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James Goodnight

chairman, president & ceo, sas

James Goodnight, Chairman, President & CEO of SAS, addresses the Boston College Chief Executives' Club of Boston at the Wharf Room at the Boston Harbor Hotel.

More cuts possible, says Fidelity chairman

Fidelity's Edward "Ned" Johnson yesterday refused to rule out more layoffs as the Boston mutual-fund giant grapples with a "difficult period" because of the global financial crisis.

Last month, Fidelity announced a total of 3,000 layoffs at the company, or 7 percent of its workforce, amid market woes.

Johnson, chairman of the privately held Fidelity, said he sees the problems persisting through 2009.

"It's going to be a difficult period because of the lower equity prices" and fund redemptions, Johnson said in a brief interview after a Boston College Chief Executives' Club luncheon at the Boston Harbor Hotel.

Mr. Goodnight and Mr. Johnson converse prior to the speakers' remarks.


Asked if more layoffs are possible beyond those already announced, Johnson replied, "We never know.  You tell us how the market is going to go."

Johnson declined to say when he thought the financial turmoil might subside, but he predicted "next year" will be rough.

Johnson, sitting at the head table at yesterday's luncheon, took some playful ribbing from the featured speaker, James Goodnight, chief executive of software giant SAS. Goodnight joked at one point during a question-and-answer period that Johnson hasn't exactly had a "stellar" year- a remark that evoked loud laughter and also shocked some in the audience, considering Johnson's iconic status in Boston.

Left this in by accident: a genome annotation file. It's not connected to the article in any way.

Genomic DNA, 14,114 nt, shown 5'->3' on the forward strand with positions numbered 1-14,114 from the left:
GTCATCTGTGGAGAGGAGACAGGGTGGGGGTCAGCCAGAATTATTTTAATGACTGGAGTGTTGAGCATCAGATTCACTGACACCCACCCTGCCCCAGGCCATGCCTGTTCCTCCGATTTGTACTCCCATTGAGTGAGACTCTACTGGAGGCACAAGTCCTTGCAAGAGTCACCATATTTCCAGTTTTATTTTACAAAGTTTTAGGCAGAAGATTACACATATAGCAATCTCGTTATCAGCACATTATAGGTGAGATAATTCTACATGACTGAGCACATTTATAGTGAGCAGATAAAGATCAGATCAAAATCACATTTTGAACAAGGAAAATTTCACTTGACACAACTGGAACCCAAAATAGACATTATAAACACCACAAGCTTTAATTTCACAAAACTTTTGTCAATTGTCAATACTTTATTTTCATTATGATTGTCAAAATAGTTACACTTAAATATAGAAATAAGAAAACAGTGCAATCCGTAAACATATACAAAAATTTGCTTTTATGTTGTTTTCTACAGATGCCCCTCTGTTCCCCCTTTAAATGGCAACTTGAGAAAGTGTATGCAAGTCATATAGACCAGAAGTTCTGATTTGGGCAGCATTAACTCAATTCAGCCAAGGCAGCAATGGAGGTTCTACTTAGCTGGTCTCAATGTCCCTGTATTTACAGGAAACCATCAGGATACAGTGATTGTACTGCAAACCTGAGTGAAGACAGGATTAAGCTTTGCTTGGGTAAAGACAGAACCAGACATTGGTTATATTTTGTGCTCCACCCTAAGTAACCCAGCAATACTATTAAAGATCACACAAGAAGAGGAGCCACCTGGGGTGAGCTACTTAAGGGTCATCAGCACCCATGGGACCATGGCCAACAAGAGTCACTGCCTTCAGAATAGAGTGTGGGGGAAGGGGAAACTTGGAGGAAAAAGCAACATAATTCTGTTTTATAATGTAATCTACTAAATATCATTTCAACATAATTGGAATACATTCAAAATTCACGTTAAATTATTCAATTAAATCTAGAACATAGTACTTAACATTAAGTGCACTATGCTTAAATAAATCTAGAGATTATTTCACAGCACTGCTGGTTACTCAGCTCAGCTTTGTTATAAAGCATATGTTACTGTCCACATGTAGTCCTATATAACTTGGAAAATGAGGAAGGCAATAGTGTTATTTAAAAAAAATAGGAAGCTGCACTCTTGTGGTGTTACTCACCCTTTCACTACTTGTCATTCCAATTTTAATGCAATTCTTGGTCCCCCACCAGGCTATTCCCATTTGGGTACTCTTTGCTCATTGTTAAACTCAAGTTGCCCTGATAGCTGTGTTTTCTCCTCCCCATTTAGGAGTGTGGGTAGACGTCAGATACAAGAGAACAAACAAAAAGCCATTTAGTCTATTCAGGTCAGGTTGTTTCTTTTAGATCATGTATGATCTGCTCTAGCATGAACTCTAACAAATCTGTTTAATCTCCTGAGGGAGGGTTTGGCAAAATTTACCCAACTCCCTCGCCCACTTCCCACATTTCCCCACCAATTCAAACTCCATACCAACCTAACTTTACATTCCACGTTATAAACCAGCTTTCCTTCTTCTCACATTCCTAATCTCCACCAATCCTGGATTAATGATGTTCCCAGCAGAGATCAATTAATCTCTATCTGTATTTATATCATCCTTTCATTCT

Clockwise, left to right:  Ned Johnson (Chairman, Fidelity Investments), Charles Baker (President & CEO, Harvard Pilgrim Health Care), Robert Kraft (Owner, New England Patriots), James Conway (Chairman, President & CEO, Courier Corporation), David Barrett (President & CEO, Lahey Clinic), Fr. Donald Monan (Chancellor, Boston College), Thomas Hynes (Chairman & CEO, Meredith & Grew), Joseph Petrowski (CEO, Cumberland Farms), Mike Sheehan (CEO, Hill Holliday), Robert Popeo (Chairman, Mintz Levin)

Yesterday, Fidelity announced it was reopening its Contrafund and Low-Priced Stock Fund, partially because of asset losses tied to stock-market dives and redemptions.

Jim Lowell, editor of the independent Fidelity Investor, said Fidelity was making a smart move, especially since the two funds' mmanagers, Will Danoff and Joel Tillinghas, are considered "battle-tested veterans" who perform well in bear markets.

Boston Herald
Article by Jay Fitzgerald
Wednesday, December 3, 2008